Go ahead I'll wait.

The answer (YES EVEN THOUGH I AM A FAT LITTLE PERSON) is no you can't.

If you still don't believe me because I am fat, next time you go to the doctor ask them point blank if it's possible to know just from looking at someone and without having any further background information, if you can tell what the status of their health is.

Lie #3.

That it is absolutely true that it is better to do everything you can to preserve your health or to get healthy.


Aside from Eva up there, let's talk about how people tell others to lose weight.

People without any background information, without knowledge of eating habits or other life habits people have told me personally the following in all seriousness as in they weren't being sarcastic:

  • Try eating 500 calories a day. 
  • Stop eating all together.
  • Workout plans that would/have caused me bodily injury.
  • To eat only X foods.
Now if the goal is to be thin which in this view is to be healthy, is it still moral and healthy if my method of being thin and appearing healthy is pathologically unhealthy?

It is not good for anyone to be starving. Humans have to eat to survive. Let's take it to the logical conclusion, if to lose weight I have to stop eating and to maintain that weight I can't eat or I can't eat above a starvation level what is going to happen?

I am going to hasten my own death. I may starve to death. I may die of malnutrition. I may have a heart attack. 

How is it good or moral to suggest that the road to Health* is paved with death?

Yes literal death.

Here's the problem with this whole idea about looking Healthy*.

Healthy* as I have been using it is not possible.

Health* is not a monolith. It is not a rule. It is not a law. This is not the Dystopian Gattaca.

Health* or being healthy doesn't automatically make you a better person.

Human beings are not machines. We are a deeply biodiverse species. Our bodies may have the potential to function in specific ways but we do not all function in those ways.

If you want to believe that being healthy is a good moral thing to do that's great go ahead. However instead of using that as a bludgeon to shame fat people or anyone who doesn't look the part into fitting into your world view, use that moral outrage for some good.

If you want to point your health morality self at something, consider the morality and utter depravity that is the American health care system.

Is it moral that people, especially marginalized people (Fat people, POC, Queer people, Trans* people etc etc) are often completely barred from even having basic health care. 

Is it moral that so many people have to crowdfund life saving care because they are not wealthy?

Is it moral that Fat wee Shannon has had to fight and wail on occasion just to get a mammogram? Something that could potentially save my actual life?

Is it moral that fat people for instance are never allowed to exist anywhere and are (with a high five from society) often bullied to the point of death, even if they are doing what they can to preserve, maintain or improve their health? All because they don't look the part?

Ideas and beliefs about morality have a place in discussions about health. Just watch and take care where you apply your morals.

Instead of using that power to further ideas about how being attractive and fitting into the Thin Pretty White lady Ideal is ultimately good or great. How about we use that power to make it so that nobody would ever think to tell Eva she mutilated herself. Or that nobody would think it was funny to moo at me while I am walking or exercising outside. Or that nobody would thik it was perfectly fine to bar a really really fat person from getting health care. Or we could stop medical professionals from abusing vulnerable people to the point where they are afraid to seek medical care for fear of being abused.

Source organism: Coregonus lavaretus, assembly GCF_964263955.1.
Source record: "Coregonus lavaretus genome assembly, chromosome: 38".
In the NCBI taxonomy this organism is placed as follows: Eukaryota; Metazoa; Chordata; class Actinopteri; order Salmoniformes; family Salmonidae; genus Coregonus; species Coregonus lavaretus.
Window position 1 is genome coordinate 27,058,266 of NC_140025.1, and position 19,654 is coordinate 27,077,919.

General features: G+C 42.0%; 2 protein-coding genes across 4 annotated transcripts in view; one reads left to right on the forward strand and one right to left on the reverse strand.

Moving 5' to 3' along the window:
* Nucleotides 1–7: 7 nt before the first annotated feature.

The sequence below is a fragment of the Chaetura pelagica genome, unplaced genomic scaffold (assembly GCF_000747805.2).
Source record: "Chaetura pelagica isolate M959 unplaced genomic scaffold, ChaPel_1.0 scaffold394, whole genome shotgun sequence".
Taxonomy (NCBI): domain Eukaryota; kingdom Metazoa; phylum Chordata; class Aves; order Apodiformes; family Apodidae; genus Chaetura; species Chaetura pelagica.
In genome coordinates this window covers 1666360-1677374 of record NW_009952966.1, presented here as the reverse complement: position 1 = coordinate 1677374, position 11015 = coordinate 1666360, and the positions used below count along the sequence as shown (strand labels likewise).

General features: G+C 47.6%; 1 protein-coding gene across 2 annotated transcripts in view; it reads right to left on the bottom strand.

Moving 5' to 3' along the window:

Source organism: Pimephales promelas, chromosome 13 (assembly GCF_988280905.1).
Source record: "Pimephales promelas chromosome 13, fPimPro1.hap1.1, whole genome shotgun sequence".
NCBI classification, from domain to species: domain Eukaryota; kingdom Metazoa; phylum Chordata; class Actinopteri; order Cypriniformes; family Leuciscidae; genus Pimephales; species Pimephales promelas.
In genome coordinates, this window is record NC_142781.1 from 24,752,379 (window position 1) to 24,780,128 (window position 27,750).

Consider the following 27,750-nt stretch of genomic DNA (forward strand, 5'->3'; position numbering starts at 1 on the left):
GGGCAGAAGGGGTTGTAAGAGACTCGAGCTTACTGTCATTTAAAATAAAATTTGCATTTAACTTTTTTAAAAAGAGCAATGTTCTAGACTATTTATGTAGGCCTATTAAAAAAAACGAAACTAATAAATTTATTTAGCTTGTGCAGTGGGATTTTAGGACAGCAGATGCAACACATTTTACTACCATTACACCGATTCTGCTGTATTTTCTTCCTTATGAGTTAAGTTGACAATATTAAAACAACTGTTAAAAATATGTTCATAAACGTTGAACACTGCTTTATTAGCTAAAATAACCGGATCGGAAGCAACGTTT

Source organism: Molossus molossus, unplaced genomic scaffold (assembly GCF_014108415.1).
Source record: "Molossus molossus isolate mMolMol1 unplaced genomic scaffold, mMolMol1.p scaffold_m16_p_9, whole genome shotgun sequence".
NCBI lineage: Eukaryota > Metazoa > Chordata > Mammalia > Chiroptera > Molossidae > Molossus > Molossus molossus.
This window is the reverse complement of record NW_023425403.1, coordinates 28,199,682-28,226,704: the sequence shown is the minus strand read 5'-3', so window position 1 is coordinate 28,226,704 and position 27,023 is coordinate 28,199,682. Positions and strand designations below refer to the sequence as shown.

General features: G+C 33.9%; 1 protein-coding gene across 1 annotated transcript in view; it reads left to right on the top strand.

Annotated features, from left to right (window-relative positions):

That's all for today.

Tomorrow darlings I have an Adulting 102 entry. A level up for one of our friends who needs help figuring out what adulthood looks like for them.

I wanna talk about my experience being a WOC who has been involved with FA for so many years and how frustrating it is that I am still fairly invisible.

And there will be fluff because I am in need of the best brains in the universe, yours.

Homo Out.



Eva Moon said...

As a weight loss measure, I can't recommend mastectomy. Mine only weighed about a pound each.

Best wishes to you and good on you to speak out!


Harry Minot said...

Excellent posting! And I appreciated the way it ties in ALL the forms of bigotry. I recently responded to an obviously-biased solicitation from CNN with an entry intended to make people think carefully about their assumptions and their judgments against others:

Rachel Aloma M said...

This all makes sense, and I'm going to keep it in mind the next time I'm walking down the street and feel acutely self conscious. I used to be a thin person, then a neurologist prescribed me Topamax for my whacky migraines, and over the past few months, I've become a very bony, underweight person despite my efforts to keep the poundage on my body. I worry that strangers look at me and think I have a serious drug problem (I did in the past, but that's not very relevent), or an eating disorder, and thus they'll judge me as vain, because motherfuckers don't know shit about EDs and are unbelievably cruel, or...just low. And although I'm not battling those particular problems, I'm NOT healthy. I'm a smoker, I binge drink to turn off my mind, I don't eat right, my body is constantly betraying me, and on those days when I'm feeling particularly unwell I can't help but to see myself as this beaten, broken, used up object; damaged goods thrown away, and this makes me thing I've internalized the health = morality fallacy.

Yikes - this was such a tangent and so self-centered, and I apologize. What I'm trying to say is thank you for this post. I've been hating myself for this profoundly wrong reason for such a long time (I've been "damaged goods" and frequently ill since before the weight loss) and you just gave me permission to let go of that hate. Thank you.